The latest entrant in the Internet of Things is legendary gaming company Atari, which plans to make consumer devices that communicate over the SigFox low-power network.
ARM, the company behind the architecture of most mobile processors, created its next-generation chip designs for sustained high performance and longer battery life.
Juniper Networks’ Unite architecture is living up to its name, bringing more enterprise network gear into its system for simplified management and scaling. The latest additions to the lineup are entry-level and midrange access switches that also include other features for ease of use.
The thousands of endpoints in IoT systems may have to protect themselves against thousands of dangers. A decades-old IT lab wants to tell you if they’re up to the task.
Cloud Constellation's SpaceBelt is a startup planning satellite-based data centers. With room for petabytes of data, they may start orbiting Earth as early as 2019. But when it comes to keeping secrets safe from the long arm of the law, the black void may not be far enough.
If you manage your whole LAN in the cloud, why not add in the desk phones, too? That's what Cisco's Meraki division has done. Its first phone, the MC74, can be managed on the same dashboard Meraki provides for its switches, Wi-Fi access points, security devices and other infrastructure.
Oracle and Google’s fierce court fight over the code inside Android went to a jury on Monday after closing arguments that sharply differed on the most basic issues.
Making storage systems work together can be a headache even if they’re both from the same vendor. Dell is taking some steps to ease that pain.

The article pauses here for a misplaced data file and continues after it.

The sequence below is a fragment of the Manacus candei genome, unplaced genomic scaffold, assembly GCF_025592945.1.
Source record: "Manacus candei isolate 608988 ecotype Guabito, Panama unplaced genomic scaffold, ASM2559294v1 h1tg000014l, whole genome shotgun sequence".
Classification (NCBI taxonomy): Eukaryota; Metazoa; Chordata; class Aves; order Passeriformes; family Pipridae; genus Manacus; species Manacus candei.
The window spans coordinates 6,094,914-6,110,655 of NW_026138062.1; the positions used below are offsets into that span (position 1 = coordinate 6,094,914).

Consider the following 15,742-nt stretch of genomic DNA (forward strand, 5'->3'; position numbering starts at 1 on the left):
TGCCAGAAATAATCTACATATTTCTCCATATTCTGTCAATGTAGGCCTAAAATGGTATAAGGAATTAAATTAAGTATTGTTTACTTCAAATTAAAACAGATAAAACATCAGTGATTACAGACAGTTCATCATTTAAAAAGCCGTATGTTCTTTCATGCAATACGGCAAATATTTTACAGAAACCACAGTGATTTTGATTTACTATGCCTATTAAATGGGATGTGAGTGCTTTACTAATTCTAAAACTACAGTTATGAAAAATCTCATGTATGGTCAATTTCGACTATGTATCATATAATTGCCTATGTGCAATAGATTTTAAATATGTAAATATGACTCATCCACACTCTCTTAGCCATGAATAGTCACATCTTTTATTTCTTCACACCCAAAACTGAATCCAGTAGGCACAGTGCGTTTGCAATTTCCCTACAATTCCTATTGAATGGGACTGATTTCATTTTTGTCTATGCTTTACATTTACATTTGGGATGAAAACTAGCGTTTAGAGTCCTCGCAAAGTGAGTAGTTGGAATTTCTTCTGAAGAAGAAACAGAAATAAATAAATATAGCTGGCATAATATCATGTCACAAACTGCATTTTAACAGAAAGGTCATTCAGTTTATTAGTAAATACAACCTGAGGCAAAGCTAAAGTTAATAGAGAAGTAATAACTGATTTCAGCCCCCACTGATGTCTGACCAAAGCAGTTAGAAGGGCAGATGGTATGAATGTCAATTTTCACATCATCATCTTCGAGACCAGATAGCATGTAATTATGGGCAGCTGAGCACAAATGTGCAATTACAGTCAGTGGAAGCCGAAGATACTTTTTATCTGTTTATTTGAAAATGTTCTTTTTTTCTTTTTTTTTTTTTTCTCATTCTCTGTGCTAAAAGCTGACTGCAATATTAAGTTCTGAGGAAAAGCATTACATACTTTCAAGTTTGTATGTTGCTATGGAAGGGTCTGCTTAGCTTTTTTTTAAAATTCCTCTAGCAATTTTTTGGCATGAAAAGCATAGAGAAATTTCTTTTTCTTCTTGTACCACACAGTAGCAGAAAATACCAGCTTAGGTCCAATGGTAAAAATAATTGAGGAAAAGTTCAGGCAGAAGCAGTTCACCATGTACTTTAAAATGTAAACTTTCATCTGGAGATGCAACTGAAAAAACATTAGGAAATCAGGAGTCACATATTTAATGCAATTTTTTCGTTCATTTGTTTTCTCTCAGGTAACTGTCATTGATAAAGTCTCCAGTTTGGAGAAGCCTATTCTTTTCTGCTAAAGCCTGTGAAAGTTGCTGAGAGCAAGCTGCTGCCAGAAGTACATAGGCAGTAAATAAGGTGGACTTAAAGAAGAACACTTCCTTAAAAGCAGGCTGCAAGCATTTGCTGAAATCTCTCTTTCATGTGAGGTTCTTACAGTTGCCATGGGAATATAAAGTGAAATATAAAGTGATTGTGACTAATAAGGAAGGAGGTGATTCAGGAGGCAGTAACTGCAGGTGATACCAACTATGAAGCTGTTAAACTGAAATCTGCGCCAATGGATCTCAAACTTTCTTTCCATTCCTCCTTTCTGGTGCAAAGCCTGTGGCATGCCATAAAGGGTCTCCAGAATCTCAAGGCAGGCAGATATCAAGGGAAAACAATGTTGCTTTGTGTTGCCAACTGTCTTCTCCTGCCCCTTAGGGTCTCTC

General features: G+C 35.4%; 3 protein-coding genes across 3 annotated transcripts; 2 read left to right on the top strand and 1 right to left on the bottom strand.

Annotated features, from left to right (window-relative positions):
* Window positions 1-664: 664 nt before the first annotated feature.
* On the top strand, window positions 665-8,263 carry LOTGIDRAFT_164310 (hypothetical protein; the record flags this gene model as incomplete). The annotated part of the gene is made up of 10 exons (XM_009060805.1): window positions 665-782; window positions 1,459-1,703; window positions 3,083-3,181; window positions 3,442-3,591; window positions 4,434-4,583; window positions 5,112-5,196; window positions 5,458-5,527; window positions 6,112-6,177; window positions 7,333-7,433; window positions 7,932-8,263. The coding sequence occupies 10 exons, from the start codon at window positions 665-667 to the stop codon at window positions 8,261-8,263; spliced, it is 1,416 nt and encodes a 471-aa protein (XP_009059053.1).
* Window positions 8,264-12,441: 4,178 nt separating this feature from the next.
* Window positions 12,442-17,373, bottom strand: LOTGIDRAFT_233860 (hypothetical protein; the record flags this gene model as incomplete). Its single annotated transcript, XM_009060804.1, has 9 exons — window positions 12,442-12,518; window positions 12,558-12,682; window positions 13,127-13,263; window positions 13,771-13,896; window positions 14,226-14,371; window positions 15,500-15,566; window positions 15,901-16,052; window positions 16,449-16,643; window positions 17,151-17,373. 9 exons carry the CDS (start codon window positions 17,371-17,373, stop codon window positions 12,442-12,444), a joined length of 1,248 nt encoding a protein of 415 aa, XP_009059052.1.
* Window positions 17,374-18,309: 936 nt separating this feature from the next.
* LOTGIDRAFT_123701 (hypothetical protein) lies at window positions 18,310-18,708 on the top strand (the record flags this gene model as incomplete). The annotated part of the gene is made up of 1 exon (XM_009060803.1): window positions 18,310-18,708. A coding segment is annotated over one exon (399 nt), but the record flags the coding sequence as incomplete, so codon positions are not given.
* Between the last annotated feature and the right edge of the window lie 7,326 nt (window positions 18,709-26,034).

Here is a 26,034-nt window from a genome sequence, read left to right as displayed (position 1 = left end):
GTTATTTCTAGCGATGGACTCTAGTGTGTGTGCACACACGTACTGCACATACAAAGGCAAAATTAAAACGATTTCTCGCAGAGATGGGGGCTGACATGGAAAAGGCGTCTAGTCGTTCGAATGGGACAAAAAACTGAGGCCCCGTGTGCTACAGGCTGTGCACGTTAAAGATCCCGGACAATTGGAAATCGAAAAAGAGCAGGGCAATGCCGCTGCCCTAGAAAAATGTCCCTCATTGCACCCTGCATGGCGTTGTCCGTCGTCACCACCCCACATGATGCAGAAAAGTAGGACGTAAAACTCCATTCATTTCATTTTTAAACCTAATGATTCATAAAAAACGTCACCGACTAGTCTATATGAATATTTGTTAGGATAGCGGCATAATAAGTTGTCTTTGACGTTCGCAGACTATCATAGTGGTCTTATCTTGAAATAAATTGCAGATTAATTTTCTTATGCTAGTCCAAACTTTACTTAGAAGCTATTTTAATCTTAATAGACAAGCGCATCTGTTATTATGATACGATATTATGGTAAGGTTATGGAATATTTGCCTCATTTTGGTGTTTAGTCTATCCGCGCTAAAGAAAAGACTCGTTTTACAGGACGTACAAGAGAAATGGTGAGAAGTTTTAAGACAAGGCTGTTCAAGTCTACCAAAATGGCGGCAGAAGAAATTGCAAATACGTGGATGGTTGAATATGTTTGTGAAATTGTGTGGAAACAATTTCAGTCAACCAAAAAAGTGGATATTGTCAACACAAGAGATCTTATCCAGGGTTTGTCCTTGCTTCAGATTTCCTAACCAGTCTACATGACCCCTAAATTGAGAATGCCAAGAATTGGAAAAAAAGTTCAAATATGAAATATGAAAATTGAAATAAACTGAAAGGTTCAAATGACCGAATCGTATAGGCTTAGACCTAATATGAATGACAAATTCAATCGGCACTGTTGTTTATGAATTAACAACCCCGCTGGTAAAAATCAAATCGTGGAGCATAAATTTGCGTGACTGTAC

Economic uncertainty is still putting a damper on some network spending, and that won't change in the next few months, Cisco Systems said Wednesday.
Microsoft has come out against a proposal for the U.K. to leave the European Union, joining other tech giants that oppose the controversial measure.
PCM, a cheaper alternative to DRAM, just took a step closer to enterprise data centers as IBM unveiled a way to make it more dense.
The Internet of Things World show in Silicon Valley this week is a showcase for a lot of hard-core enterprise technologies, plus some connected objects for consumers.
IT professionals are looking to software-defined networking to automate what are still complex and vulnerable systems controlled by human engineers. Major General Sarah Zabel knows where they’re coming from.
A user group for enterprise IT managers is taking on software-defined networking, calling for new technologies they say would better serve enterprise needs.
So-called gigabit Wi-Fi, or 802.11ac, is slowly starting to show up in homes, buildings and public hotspots, but it’s not delivering a gigabit to smartphones, according to an analysis by research company OpenSignal.